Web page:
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IT stress testing can fix banks' legacy problems, say experts
This article is part of the Computer Weekly issue of 18 November 2014
Finance sector regulator the Financial Conduct Authority (FCA) is expected to fine the Royal Bank of Scotland (RBS) tens of millions of pounds following a major IT problem that locked customers out of their accounts for days. But is a fine the best way to persuade banks to upgrade the outdated technology at the root of the problem – or just a box-ticking publicity exercise? To an unhappy RBS customer, a multimillion-pound penalty might sound an appropriate punishment – but it could prove the opposite, if all it achieves is to create the illusion of progress while giving the bank a cheaper alternative to improving the IT systems at the heart of the issue. Regulators use Capital Adequacy Ratio tests to check banks have enough capital to absorb a certain level of loss. Banks' cyber security was put to the test last year, as Operation Waking Shark 2 tested thousands of staff at London’s major financial institutions with a simulated cyber attack on systems. But banks are built on large and complex IT systems and there are no such ...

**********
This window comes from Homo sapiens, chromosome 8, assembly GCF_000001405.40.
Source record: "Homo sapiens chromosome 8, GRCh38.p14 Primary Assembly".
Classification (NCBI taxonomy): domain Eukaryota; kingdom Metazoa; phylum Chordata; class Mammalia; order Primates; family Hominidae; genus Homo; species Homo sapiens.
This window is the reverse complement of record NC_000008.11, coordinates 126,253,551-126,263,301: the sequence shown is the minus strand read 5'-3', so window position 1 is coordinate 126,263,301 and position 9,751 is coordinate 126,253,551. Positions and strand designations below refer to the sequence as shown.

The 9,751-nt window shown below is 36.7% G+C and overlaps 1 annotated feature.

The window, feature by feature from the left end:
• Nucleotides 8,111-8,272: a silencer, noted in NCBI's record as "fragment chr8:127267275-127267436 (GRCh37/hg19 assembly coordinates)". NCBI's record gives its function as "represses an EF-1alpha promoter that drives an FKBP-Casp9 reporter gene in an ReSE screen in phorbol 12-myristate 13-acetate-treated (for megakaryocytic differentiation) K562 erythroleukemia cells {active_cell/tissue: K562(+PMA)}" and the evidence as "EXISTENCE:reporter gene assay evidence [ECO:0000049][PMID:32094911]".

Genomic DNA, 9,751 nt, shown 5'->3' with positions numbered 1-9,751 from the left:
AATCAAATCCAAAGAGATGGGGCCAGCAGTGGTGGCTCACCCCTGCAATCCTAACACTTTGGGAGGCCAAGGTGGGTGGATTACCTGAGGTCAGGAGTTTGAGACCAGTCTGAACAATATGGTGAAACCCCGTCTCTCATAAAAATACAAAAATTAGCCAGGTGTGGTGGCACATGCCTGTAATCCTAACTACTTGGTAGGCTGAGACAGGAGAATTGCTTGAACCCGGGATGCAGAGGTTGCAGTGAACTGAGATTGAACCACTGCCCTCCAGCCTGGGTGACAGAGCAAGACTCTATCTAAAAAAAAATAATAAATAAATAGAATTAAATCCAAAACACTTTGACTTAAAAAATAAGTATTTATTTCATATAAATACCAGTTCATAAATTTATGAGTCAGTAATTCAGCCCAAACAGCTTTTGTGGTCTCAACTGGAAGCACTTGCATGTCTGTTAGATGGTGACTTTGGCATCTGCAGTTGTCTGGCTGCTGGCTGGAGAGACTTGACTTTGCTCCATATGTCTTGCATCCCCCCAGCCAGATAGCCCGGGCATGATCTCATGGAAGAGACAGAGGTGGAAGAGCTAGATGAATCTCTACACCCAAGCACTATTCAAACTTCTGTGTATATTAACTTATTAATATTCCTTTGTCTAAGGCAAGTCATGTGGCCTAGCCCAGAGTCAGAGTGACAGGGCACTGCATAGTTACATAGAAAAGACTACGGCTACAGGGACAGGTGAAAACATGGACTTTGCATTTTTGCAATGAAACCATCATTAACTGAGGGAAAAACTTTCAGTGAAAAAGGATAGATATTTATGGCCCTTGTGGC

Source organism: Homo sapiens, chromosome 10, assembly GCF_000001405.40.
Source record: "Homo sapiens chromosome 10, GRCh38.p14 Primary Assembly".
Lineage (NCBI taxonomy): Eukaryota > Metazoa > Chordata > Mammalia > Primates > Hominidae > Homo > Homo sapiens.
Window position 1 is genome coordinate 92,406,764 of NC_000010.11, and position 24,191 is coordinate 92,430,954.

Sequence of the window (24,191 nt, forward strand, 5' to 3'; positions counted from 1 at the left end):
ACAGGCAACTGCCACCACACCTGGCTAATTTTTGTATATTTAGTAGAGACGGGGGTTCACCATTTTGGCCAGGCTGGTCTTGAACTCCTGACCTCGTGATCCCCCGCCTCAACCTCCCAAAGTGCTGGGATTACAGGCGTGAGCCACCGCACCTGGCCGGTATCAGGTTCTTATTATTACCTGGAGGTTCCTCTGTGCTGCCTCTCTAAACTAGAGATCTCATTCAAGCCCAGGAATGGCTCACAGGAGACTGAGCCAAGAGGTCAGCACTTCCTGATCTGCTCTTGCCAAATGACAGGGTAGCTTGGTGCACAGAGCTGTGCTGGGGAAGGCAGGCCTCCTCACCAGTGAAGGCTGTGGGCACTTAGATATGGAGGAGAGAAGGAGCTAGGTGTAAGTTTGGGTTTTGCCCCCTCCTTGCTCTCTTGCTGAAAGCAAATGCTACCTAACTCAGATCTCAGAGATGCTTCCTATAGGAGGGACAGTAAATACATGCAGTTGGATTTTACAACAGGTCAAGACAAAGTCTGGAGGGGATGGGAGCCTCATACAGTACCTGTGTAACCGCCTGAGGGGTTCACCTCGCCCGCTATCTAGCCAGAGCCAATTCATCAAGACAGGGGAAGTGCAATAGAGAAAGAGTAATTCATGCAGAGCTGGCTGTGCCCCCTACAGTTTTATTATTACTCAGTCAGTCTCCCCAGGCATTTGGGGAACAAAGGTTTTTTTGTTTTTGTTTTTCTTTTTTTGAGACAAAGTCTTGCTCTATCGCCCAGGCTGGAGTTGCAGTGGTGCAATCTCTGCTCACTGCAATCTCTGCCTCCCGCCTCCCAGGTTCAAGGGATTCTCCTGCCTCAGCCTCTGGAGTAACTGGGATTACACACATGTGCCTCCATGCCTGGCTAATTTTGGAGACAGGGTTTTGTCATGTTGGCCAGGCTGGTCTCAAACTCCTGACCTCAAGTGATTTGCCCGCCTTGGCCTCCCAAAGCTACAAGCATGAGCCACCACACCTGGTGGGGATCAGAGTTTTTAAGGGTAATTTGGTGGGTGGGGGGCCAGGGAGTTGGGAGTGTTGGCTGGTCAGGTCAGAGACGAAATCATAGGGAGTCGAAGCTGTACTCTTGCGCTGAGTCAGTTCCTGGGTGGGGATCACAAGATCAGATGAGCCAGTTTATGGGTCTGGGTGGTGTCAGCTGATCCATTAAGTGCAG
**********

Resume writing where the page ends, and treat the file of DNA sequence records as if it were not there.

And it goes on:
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Fining the Royal Bank of Scotland (RBS) will penalise the taxpayer and do nothing to address the IT issue, say experts